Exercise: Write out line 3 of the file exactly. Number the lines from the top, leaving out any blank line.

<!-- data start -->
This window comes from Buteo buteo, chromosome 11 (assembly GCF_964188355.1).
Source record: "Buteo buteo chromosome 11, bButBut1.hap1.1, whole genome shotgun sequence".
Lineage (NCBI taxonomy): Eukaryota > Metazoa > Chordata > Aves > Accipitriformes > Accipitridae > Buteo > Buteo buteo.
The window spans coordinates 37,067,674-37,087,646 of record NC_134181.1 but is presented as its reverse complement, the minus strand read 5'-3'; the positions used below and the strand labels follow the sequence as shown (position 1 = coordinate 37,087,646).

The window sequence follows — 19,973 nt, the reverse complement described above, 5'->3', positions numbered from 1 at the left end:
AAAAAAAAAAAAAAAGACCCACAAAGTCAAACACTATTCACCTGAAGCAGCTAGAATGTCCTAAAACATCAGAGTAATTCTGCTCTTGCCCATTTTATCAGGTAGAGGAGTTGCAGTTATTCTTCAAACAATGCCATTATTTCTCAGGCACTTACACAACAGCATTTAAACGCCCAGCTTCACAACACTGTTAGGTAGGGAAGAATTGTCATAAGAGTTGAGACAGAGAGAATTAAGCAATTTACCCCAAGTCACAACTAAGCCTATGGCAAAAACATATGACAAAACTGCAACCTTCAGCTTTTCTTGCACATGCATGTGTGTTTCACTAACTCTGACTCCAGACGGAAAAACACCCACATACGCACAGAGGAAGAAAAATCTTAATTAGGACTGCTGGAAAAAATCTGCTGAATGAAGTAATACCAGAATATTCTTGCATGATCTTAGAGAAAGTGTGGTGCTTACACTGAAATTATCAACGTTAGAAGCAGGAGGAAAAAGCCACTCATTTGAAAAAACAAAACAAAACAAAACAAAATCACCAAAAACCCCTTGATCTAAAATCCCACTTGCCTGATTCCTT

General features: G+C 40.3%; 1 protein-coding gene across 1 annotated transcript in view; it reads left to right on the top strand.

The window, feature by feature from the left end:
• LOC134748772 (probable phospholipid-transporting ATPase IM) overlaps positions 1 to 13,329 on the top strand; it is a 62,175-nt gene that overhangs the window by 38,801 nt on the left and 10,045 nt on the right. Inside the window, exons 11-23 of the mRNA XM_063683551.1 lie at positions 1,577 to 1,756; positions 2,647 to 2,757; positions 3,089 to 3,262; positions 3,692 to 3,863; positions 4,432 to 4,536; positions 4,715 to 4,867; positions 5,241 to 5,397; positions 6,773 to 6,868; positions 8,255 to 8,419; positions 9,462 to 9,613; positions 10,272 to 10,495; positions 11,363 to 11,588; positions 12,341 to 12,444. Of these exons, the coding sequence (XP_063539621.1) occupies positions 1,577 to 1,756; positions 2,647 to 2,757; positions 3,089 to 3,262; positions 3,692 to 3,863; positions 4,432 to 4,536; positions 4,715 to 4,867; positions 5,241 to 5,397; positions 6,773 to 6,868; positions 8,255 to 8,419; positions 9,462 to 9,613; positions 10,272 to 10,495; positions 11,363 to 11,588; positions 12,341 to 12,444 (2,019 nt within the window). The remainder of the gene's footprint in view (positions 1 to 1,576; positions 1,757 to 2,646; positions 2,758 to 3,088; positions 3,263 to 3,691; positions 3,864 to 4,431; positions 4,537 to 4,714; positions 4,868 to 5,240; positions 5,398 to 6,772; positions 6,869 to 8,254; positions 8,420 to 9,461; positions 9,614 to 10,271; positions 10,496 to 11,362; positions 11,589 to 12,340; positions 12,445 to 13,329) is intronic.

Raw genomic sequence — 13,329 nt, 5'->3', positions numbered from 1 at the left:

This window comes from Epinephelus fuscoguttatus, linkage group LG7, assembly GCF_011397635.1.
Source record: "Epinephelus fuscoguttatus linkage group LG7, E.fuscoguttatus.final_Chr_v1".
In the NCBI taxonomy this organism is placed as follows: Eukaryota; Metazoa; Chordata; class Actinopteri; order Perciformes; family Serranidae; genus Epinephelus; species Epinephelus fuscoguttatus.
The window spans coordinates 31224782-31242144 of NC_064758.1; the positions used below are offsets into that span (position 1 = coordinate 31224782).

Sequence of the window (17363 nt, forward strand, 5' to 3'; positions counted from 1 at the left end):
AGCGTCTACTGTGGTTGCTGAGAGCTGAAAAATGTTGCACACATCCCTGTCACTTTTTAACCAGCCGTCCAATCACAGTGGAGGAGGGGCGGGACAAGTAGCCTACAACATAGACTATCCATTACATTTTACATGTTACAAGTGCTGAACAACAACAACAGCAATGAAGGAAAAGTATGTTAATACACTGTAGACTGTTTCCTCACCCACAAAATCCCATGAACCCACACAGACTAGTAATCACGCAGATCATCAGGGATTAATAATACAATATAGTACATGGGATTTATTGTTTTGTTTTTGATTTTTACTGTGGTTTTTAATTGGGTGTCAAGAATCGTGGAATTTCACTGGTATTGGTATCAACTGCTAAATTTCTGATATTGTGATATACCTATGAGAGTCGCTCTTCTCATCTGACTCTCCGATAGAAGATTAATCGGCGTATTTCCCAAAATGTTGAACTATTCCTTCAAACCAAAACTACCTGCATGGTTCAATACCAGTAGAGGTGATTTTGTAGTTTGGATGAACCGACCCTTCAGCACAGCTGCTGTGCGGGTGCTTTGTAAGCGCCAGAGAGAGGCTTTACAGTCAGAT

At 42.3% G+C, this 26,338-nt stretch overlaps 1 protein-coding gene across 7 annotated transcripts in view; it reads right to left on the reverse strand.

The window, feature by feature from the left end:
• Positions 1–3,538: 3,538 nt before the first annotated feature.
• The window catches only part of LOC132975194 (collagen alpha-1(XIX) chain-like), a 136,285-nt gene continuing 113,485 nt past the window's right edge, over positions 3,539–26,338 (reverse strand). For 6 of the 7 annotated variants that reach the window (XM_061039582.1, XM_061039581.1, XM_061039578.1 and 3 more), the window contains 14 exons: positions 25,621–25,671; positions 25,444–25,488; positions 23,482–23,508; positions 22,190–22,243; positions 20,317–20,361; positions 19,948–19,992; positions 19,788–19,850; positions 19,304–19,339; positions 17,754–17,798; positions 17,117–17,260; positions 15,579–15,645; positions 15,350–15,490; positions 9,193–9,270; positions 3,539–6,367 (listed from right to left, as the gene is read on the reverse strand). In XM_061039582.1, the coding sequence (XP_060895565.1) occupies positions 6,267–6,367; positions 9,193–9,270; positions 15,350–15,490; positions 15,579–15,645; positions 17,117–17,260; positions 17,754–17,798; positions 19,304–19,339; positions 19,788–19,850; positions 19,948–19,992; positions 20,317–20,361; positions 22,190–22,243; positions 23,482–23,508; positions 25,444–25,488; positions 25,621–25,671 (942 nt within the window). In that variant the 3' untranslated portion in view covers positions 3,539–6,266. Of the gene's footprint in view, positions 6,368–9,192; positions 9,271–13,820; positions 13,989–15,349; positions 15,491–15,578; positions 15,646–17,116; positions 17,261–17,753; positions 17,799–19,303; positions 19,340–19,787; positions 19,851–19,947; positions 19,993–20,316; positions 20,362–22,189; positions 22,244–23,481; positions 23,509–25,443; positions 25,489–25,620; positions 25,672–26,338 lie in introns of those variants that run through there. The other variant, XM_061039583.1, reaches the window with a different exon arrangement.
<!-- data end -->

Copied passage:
Lineage (NCBI taxonomy): Eukaryota > Metazoa > Chordata > Aves > Accipitriformes > Accipitridae > Buteo > Buteo buteo.